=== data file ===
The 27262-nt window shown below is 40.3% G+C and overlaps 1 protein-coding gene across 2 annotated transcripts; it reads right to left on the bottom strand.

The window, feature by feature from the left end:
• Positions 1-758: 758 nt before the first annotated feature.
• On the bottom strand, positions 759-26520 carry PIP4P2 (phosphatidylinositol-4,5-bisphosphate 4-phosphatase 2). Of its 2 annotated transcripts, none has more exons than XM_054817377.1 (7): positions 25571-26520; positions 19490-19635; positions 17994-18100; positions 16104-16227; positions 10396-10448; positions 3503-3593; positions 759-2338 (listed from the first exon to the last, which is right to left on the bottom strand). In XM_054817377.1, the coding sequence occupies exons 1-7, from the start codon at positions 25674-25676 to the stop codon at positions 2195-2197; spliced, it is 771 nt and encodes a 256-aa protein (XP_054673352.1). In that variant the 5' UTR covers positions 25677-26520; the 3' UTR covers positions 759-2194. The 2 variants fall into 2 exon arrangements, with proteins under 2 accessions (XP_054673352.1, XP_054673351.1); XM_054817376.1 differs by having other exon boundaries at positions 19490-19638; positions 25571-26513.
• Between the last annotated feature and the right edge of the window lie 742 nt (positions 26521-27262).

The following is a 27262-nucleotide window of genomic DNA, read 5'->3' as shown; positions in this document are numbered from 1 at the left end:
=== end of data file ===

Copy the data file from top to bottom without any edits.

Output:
The 27262-nt window shown below is 40.3% G+C and overlaps 1 protein-coding gene across 2 annotated transcripts; it reads right to left on the bottom strand.

The window, feature by feature from the left end:
• Positions 1-758: 758 nt before the first annotated feature.
• On the bottom strand, positions 759-26520 carry PIP4P2 (phosphatidylinositol-4,5-bisphosphate 4-phosphatase 2). Of its 2 annotated transcripts, none has more exons than XM_054817377.1 (7): positions 25571-26520; positions 19490-19635; positions 17994-18100; positions 16104-16227; positions 10396-10448; positions 3503-3593; positions 759-2338 (listed from the first exon to the last, which is right to left on the bottom strand). In XM_054817377.1, the coding sequence occupies exons 1-7, from the start codon at positions 25674-25676 to the stop codon at positions 2195-2197; spliced, it is 771 nt and encodes a 256-aa protein (XP_054673352.1). In that variant the 5' UTR covers positions 25677-26520; the 3' UTR covers positions 759-2194. The 2 variants fall into 2 exon arrangements, with proteins under 2 accessions (XP_054673352.1, XP_054673351.1); XM_054817376.1 differs by having other exon boundaries at positions 19490-19638; positions 25571-26513.
• Between the last annotated feature and the right edge of the window lie 742 nt (positions 26521-27262).

The following is a 27262-nucleotide window of genomic DNA, read 5'->3' as shown; positions in this document are numbered from 1 at the left end: